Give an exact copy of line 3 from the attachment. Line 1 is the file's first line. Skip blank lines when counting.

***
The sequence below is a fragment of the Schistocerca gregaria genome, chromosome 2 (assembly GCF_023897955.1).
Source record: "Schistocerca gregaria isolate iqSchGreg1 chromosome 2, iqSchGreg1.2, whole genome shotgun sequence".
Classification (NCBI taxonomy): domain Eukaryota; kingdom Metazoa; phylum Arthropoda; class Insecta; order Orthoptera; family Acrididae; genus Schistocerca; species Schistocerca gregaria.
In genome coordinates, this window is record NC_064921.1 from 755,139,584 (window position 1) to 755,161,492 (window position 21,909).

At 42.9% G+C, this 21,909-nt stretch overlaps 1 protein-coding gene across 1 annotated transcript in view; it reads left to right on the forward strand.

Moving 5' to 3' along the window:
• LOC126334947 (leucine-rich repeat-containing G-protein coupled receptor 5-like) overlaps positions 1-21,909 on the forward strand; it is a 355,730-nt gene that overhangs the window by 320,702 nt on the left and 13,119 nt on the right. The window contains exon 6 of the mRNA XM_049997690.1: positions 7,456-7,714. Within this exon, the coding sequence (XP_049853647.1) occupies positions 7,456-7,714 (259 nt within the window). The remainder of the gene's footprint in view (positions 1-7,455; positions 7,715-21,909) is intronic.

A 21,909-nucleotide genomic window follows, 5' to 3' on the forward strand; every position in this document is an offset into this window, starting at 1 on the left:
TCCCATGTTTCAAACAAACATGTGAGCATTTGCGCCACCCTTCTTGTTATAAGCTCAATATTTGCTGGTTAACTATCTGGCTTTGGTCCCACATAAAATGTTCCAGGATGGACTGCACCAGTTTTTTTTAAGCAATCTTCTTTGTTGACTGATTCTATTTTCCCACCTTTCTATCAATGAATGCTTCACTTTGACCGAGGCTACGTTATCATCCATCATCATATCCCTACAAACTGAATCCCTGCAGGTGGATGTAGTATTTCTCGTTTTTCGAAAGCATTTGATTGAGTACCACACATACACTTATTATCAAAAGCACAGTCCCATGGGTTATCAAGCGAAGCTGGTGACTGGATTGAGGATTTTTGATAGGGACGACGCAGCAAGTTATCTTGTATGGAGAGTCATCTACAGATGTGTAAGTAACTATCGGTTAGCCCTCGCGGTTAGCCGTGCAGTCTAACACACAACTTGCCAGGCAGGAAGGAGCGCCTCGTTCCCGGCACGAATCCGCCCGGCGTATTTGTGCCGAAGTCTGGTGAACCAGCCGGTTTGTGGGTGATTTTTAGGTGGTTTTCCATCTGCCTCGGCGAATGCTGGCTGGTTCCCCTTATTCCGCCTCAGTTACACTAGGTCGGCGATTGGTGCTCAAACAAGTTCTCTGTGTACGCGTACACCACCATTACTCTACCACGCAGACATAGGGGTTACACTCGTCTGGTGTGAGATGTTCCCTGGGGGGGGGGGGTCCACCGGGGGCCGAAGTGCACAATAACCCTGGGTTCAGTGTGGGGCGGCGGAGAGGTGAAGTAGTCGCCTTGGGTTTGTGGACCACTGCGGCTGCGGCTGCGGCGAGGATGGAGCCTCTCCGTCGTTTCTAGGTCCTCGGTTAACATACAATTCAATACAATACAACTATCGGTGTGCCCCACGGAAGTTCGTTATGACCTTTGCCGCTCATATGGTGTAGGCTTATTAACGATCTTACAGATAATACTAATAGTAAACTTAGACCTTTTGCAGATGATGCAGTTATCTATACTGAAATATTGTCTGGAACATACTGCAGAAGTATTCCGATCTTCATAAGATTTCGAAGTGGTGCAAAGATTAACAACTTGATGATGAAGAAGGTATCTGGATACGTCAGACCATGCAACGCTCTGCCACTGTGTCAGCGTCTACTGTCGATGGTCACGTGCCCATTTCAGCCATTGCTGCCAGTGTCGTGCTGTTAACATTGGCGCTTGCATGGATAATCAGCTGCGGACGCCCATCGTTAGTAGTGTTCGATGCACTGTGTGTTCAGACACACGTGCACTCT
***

Classification (NCBI taxonomy): domain Eukaryota; kingdom Metazoa; phylum Arthropoda; class Insecta; order Orthoptera; family Acrididae; genus Schistocerca; species Schistocerca gregaria.